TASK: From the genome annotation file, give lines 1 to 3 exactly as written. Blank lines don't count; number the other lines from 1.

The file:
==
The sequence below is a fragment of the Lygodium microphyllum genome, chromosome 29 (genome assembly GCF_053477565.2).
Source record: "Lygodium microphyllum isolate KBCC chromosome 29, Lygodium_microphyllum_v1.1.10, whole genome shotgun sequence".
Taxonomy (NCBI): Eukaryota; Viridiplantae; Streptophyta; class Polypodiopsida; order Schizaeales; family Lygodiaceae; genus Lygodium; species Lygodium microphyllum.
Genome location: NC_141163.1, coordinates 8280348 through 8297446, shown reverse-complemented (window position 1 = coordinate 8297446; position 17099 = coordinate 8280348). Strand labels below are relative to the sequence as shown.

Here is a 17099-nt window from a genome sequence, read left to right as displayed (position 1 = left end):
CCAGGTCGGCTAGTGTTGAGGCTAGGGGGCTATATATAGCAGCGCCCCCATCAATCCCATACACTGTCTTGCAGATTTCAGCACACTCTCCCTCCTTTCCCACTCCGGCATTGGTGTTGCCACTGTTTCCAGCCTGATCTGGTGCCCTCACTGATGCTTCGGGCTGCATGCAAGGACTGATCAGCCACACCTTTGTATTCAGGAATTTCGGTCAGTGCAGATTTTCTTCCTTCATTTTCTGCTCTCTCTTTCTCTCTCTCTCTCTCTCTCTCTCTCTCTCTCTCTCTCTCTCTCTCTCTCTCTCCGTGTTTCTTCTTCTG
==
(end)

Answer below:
The sequence below is a fragment of the Lygodium microphyllum genome, chromosome 29 (genome assembly GCF_053477565.2).
Source record: "Lygodium microphyllum isolate KBCC chromosome 29, Lygodium_microphyllum_v1.1.10, whole genome shotgun sequence".
Taxonomy (NCBI): Eukaryota; Viridiplantae; Streptophyta; class Polypodiopsida; order Schizaeales; family Lygodiaceae; genus Lygodium; species Lygodium microphyllum.